1965 Aston Martin Short-Chassis Volante
Still For Sale
Price Upon Request
- The first year of the celebrated Aston Martin Volante
- One of only 37 examples produced on the DB5 Short-Chassis
- Registered new by Sir George Burton
- Beautiful example, refinished in Gunmetal Grey; equipped with hardtop and soft top
- Restored and maintained by R.S. Williams
- Numbers-matching engine upgraded to 4.7-litre by R.S. Williams
At first glance, it would be easy to mistake this Aston Martin for just another convertible. But for those in the know, the chance to see this particular model in the flesh is a rare treat. One of just 37 ever produced, this rare beauty is the original Volante, the interim combination of the shorter, sportier DB5 chassis with all the luxurious advances of the DB6. Offered here, chassis 2305 is one of the very first Volantes to have rolled off the production line.
A serendipitous creation, the Short-Chassis Volante was made because of several leftover chassis. When DB5 production halted in the fall of 1965, it became apparent that 37 chassis were left over, and could not be used for the longer DB6. Tasked with finding a use for these chassis, Aston Martin management envisioned an “interim” convertible - essentially the last of the DB5 Convertibles with all of the DB6’s numerous refinements. When time came to name this new model, factory man Kent Monk dubbed it the Volante – the Italian for “flying”. The name stuck and has been used to distinguish every open production car since. To distinguish it from the longer DB6 and DB6 Mark II variants, the model is commonly called the Short Chassis Volante.
Like the DB5 Convertible, bodywork was produced using Touring’s patented Superleggera process, of wrapping handcrafted alloy panels around an open lattice of small-diameter steel tubing, for featherlight but rigid coachwork. The Volante was not a DB5 Convertible carbon copy, however, and details visible on chassis 2035 show how the Short Chassis Volante was visually distinct from the earlier DB5 convertible. All four corners feature DB6-specification quarter bumpers as opposed to the DB5 Convertible’s solid chrome bumper with overriders. A look to the rear of chassis 2035 reveals the unique taillight treatment that is neither DB5 nor DB6, and of course showcases the “Volante” logo on the rear deck lid. The interior, shown here in a beautifully patinaed grey leather, is stitched in the V-pattern introduced for the DB6. Completing the high level of comfort and finish, the lined convertible top was made of high-quality Everflex and pebble-grain vinyl, as was used by Rolls-Royce.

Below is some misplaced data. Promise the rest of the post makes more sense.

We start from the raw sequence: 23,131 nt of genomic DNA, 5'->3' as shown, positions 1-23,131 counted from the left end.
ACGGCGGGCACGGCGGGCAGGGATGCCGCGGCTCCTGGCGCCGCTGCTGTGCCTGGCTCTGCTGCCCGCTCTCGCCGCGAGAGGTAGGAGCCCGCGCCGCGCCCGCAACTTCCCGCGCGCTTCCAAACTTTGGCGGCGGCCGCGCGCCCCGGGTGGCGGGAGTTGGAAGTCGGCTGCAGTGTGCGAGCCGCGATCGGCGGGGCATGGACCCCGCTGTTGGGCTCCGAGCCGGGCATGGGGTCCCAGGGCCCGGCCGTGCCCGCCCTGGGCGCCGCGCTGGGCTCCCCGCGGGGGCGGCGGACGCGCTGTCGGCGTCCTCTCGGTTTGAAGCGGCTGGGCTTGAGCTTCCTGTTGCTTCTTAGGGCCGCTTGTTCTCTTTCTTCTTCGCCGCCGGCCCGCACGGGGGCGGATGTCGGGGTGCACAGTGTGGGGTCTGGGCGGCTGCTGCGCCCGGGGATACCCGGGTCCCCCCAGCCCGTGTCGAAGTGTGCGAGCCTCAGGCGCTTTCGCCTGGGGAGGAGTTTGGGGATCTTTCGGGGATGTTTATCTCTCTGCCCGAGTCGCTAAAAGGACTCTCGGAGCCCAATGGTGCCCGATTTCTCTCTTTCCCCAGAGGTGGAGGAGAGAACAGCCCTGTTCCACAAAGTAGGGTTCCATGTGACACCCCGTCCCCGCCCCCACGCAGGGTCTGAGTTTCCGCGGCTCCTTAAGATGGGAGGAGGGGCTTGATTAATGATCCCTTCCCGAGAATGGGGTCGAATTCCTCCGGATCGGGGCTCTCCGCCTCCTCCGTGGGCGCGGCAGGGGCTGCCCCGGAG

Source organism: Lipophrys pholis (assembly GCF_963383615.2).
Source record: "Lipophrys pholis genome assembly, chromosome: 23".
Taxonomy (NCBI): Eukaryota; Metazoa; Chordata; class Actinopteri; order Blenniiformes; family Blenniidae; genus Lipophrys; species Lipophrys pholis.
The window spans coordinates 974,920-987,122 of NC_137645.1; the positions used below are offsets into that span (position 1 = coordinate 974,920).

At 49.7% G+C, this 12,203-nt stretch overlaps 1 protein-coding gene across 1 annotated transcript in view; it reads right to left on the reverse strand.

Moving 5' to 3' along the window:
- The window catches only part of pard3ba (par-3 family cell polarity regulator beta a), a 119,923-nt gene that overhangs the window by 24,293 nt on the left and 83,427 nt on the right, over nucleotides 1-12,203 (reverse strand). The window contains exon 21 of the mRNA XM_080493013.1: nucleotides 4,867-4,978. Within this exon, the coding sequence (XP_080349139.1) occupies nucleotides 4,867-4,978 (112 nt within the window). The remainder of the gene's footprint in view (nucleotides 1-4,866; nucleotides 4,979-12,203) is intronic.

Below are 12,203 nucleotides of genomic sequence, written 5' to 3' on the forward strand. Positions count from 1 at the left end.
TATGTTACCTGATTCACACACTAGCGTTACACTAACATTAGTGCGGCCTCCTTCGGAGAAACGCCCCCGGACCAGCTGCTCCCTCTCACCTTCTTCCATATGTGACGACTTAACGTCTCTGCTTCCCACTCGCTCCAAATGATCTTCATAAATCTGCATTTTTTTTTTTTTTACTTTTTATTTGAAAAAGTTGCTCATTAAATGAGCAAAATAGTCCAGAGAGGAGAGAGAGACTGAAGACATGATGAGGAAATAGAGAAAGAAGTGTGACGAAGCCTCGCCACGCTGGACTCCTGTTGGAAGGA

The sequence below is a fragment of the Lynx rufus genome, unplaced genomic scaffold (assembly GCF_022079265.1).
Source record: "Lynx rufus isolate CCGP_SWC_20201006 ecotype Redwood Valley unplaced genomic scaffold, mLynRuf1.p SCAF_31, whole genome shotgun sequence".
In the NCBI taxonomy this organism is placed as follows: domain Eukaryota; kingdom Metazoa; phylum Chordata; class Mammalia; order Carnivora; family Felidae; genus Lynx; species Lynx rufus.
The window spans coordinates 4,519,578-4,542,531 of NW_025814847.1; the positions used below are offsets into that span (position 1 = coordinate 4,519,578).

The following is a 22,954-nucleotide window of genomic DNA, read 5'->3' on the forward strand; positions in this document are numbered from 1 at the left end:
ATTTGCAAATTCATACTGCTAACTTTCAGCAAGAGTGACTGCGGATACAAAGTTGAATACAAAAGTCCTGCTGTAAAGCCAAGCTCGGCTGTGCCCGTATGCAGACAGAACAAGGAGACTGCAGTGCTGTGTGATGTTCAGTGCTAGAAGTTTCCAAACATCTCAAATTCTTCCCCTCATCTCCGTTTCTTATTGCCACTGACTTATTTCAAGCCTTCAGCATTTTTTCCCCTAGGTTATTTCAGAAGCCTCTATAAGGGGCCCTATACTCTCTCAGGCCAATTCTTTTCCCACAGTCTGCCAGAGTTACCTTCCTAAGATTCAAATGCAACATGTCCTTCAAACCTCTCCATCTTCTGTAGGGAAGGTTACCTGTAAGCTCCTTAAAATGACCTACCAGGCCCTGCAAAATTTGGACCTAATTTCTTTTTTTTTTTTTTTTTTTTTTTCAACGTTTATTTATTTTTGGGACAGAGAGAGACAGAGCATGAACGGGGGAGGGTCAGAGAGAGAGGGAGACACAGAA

Performance-wise, the Volante originally featured the 4.0-liter race-proven all-alloy, twin-cam straight-six powerplant, equipped with triple SU carburetors. To improve modern handling and drivability, chassis 2035 was delivered to R.S. Williams in 2014 who carried out their highly desirable 4.7-liter conversion. The original matching number engine now produces an astounding 330 bhp – an incredible 50 bhp more than the standard 4.0-liter. Also, at this time work was completed on the brake servos, and changes made to ensure the Volante now runs on unleaded fuel. All told, the combination makes for a shining example of the lowest-production convertible Aston Martin ever – justifiably considered the most desirable of all touring Astons.
Originally delivered on the 29 December 1965 chassis number 2035 was just the fifth chassis made to Short Chassis Volante specification. It was produced early enough that it still retains its “DB5C” stamping – changed on later vehicles to “DBVC” - as shown on the corresponding build sheet. Sold through H.W. Motors, the Volante was ordered in Sierra Blue with a Grey Everflex roof to match the interior. In June of 1966, the car was returned to Aston Martin to procure a detachable hardtop in Sierra Blue; the following year repair works were done to the front end, including a complete dismantling of the nearside door. By 1971 the Volante had passed to a new owner and was showing just 28,235 km. Throughout the 1970s chassis 2035 would pass through several owners; in 1977 the Volante was refreshed with a respray in Sierra Blue, and in 1979 R.S. Williams fitted a new hood, carpets, and front seats.
Ronald H. Keeling purchased chassis 2305 in 1983 and retained the Volante for four years before selling it to Dr. Galleon Graetz, who exported the car to Zurich. Early in his ownership, the Short Chassis was resprayed Dark Peacock Blue. Dr. Graetz owned the Volante for nearly 30 years, ensuring the vehicle was kept in tune with yearly maintenance checks performed at Lukas Huni AG. In 2013, Dr. Graetz sold the vehicle through R.S. Williams & Lukas Huni to a private collection. It was while in this ownership that the engine upgrade was performed, and the Volante was also painted its current Gunmetal Grey.
In 2018, the most recent owner commissioned a pre-purchase inspection by R.S. Williams. At that time, it was confirmed that all the major components – chassis, engine, and gearbox – were original as per the build sheet. The car was found to be in good condition and was described as a “lovely original mechanically restored” vehicle with a wonderfully patinaed interior.
Now offered for public sale, this beautifully restored Aston Martin Short-Chassis Volante showcases the best of Aston Martin engineering and design. Complete with original components, a 4.7-liter engine upgrade, and a matching hardtop this is a superb example of Aston Martin’s lowest-production convertible ever made.
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